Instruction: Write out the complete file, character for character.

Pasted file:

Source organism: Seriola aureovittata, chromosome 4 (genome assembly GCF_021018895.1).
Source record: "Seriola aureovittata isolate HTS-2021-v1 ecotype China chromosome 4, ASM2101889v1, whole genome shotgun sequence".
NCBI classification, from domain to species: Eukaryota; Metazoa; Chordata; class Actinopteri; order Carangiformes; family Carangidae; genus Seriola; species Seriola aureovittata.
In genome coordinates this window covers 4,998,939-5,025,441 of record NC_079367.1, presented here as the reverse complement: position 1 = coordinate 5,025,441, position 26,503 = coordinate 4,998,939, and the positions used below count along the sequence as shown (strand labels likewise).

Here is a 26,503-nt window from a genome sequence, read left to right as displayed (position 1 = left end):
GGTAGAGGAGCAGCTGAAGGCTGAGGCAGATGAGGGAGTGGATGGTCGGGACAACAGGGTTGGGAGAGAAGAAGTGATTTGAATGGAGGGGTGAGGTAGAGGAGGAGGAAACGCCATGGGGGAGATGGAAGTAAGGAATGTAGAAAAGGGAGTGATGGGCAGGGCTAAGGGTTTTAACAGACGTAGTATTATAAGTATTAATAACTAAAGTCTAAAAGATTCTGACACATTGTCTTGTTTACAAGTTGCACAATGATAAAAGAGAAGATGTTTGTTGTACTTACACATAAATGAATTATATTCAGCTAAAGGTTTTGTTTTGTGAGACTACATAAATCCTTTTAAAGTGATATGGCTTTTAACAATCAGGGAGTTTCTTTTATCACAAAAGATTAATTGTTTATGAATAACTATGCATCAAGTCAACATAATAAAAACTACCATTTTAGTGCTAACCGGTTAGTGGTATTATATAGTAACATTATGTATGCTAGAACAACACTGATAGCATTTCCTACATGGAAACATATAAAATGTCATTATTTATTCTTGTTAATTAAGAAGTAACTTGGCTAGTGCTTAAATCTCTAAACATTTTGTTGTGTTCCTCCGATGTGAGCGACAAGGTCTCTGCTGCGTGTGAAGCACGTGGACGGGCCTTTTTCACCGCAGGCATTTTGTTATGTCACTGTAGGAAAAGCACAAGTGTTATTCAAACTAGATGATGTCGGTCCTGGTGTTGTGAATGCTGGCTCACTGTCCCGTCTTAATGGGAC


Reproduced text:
Source organism: Seriola aureovittata, chromosome 4 (genome assembly GCF_021018895.1).
Source record: "Seriola aureovittata isolate HTS-2021-v1 ecotype China chromosome 4, ASM2101889v1, whole genome shotgun sequence".
NCBI classification, from domain to species: Eukaryota; Metazoa; Chordata; class Actinopteri; order Carangiformes; family Carangidae; genus Seriola; species Seriola aureovittata.
In genome coordinates this window covers 4,998,939-5,025,441 of record NC_079367.1, presented here as the reverse complement: position 1 = coordinate 5,025,441, position 26,503 = coordinate 4,998,939, and the positions used below count along the sequence as shown (strand labels likewise).

Here is a 26,503-nt window from a genome sequence, read left to right as displayed (position 1 = left end):
GGTAGAGGAGCAGCTGAAGGCTGAGGCAGATGAGGGAGTGGATGGTCGGGACAACAGGGTTGGGAGAGAAGAAGTGATTTGAATGGAGGGGTGAGGTAGAGGAGGAGGAAACGCCATGGGGGAGATGGAAGTAAGGAATGTAGAAAAGGGAGTGATGGGCAGGGCTAAGGGTTTTAACAGACGTAGTATTATAAGTATTAATAACTAAAGTCTAAAAGATTCTGACACATTGTCTTGTTTACAAGTTGCACAATGATAAAAGAGAAGATGTTTGTTGTACTTACACATAAATGAATTATATTCAGCTAAAGGTTTTGTTTTGTGAGACTACATAAATCCTTTTAAAGTGATATGGCTTTTAACAATCAGGGAGTTTCTTTTATCACAAAAGATTAATTGTTTATGAATAACTATGCATCAAGTCAACATAATAAAAACTACCATTTTAGTGCTAACCGGTTAGTGGTATTATATAGTAACATTATGTATGCTAGAACAACACTGATAGCATTTCCTACATGGAAACATATAAAATGTCATTATTTATTCTTGTTAATTAAGAAGTAACTTGGCTAGTGCTTAAATCTCTAAACATTTTGTTGTGTTCCTCCGATGTGAGCGACAAGGTCTCTGCTGCGTGTGAAGCACGTGGACGGGCCTTTTTCACCGCAGGCATTTTGTTATGTCACTGTAGGAAAAGCACAAGTGTTATTCAAACTAGATGATGTCGGTCCTGGTGTTGTGAATGCTGGCTCACTGTCCCGTCTTAATGGGAC